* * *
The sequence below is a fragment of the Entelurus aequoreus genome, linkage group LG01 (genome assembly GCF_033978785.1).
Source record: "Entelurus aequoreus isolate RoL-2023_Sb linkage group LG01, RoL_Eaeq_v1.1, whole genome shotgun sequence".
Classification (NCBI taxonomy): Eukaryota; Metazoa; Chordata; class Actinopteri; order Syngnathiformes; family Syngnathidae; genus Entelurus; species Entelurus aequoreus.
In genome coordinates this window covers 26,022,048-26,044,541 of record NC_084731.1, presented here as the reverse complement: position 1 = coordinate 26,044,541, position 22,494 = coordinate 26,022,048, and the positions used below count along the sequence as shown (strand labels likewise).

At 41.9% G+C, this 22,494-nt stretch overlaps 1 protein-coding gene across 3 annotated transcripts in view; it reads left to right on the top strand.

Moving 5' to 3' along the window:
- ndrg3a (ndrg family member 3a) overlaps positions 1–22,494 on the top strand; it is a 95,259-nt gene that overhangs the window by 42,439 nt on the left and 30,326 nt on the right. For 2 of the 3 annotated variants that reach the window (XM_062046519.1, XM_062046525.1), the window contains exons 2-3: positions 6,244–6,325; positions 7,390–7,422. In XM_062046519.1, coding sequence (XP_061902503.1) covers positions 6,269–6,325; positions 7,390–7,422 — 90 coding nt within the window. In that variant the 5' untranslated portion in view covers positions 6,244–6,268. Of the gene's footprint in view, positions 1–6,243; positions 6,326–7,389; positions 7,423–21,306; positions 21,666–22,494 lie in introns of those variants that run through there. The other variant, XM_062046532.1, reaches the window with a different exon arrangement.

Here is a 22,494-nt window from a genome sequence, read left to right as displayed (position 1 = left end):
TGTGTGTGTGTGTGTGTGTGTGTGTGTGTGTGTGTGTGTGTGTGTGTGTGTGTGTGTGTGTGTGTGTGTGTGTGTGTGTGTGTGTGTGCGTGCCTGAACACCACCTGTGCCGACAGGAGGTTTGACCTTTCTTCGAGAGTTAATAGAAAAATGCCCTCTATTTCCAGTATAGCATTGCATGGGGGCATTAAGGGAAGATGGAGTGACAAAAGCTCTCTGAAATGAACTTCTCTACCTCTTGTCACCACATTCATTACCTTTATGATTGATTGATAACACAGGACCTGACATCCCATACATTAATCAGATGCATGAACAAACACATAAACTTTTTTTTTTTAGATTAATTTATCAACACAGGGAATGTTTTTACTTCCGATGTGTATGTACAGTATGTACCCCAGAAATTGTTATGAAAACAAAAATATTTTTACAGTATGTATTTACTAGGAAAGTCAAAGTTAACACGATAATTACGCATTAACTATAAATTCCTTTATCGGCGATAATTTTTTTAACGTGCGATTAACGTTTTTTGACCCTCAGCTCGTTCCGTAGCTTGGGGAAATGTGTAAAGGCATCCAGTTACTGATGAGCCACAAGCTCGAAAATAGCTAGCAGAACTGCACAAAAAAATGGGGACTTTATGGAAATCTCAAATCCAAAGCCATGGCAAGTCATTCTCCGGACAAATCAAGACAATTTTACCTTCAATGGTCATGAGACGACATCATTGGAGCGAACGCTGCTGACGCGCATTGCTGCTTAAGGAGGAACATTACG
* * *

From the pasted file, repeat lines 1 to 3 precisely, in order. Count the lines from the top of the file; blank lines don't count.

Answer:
The sequence below is a fragment of the Entelurus aequoreus genome, linkage group LG01 (genome assembly GCF_033978785.1).
Source record: "Entelurus aequoreus isolate RoL-2023_Sb linkage group LG01, RoL_Eaeq_v1.1, whole genome shotgun sequence".
Classification (NCBI taxonomy): Eukaryota; Metazoa; Chordata; class Actinopteri; order Syngnathiformes; family Syngnathidae; genus Entelurus; species Entelurus aequoreus.